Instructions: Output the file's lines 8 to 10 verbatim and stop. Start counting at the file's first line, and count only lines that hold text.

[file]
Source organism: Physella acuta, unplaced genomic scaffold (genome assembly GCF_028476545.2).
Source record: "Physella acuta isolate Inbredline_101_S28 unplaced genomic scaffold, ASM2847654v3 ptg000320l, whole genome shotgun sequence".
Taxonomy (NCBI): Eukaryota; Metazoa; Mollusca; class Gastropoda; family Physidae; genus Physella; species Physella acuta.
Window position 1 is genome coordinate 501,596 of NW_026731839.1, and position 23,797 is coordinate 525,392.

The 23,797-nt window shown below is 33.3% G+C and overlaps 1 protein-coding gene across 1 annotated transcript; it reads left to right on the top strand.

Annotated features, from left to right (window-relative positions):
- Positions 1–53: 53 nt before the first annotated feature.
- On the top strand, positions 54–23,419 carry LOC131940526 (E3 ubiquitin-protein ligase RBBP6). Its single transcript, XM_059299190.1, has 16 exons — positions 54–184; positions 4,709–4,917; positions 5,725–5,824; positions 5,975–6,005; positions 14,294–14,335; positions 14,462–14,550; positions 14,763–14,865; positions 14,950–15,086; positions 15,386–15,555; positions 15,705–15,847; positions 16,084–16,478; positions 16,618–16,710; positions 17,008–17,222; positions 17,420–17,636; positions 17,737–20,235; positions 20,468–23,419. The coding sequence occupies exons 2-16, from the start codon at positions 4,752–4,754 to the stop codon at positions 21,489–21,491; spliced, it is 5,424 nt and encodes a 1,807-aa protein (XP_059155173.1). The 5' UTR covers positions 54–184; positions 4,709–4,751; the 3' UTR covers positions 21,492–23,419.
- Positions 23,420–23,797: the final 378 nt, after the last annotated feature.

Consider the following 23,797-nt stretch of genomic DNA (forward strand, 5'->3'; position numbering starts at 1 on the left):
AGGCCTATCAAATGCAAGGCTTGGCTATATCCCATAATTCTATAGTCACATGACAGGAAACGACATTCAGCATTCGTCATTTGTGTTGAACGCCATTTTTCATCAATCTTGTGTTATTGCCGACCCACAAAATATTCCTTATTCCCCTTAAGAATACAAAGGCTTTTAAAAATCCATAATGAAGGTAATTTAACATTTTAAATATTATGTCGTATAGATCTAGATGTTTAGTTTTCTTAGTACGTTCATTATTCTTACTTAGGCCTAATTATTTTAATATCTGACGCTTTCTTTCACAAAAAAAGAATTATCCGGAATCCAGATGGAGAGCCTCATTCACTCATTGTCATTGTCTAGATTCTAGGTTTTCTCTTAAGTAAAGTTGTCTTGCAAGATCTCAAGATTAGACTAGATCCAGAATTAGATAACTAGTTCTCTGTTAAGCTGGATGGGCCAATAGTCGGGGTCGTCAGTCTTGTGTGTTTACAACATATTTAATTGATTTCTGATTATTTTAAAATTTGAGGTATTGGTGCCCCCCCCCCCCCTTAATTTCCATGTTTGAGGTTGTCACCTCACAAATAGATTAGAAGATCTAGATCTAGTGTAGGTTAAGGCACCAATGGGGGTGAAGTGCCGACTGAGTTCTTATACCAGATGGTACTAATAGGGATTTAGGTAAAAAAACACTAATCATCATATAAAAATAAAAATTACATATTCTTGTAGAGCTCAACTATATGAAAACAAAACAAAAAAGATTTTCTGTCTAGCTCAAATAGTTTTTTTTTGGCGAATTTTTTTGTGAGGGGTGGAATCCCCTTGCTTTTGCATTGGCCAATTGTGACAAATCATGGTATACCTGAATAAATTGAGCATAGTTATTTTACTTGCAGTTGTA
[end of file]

- On the top strand, positions 54–23,419 carry LOC131940526 (E3 ubiquitin-protein ligase RBBP6). Its single transcript, XM_059299190.1, has 16 exons — positions 54–184; positions 4,709–4,917; positions 5,725–5,824; positions 5,975–6,005; positions 14,294–14,335; positions 14,462–14,550; positions 14,763–14,865; positions 14,950–15,086; positions 15,386–15,555; positions 15,705–15,847; positions 16,084–16,478; positions 16,618–16,710; positions 17,008–17,222; positions 17,420–17,636; positions 17,737–20,235; positions 20,468–23,419. The coding sequence occupies exons 2-16, from the start codon at positions 4,752–4,754 to the stop codon at positions 21,489–21,491; spliced, it is 5,424 nt and encodes a 1,807-aa protein (XP_059155173.1). The 5' UTR covers positions 54–184; positions 4,709–4,751; the 3' UTR covers positions 21,492–23,419.
- Positions 23,420–23,797: the final 378 nt, after the last annotated feature.

Consider the following 23,797-nt stretch of genomic DNA (forward strand, 5'->3'; position numbering starts at 1 on the left):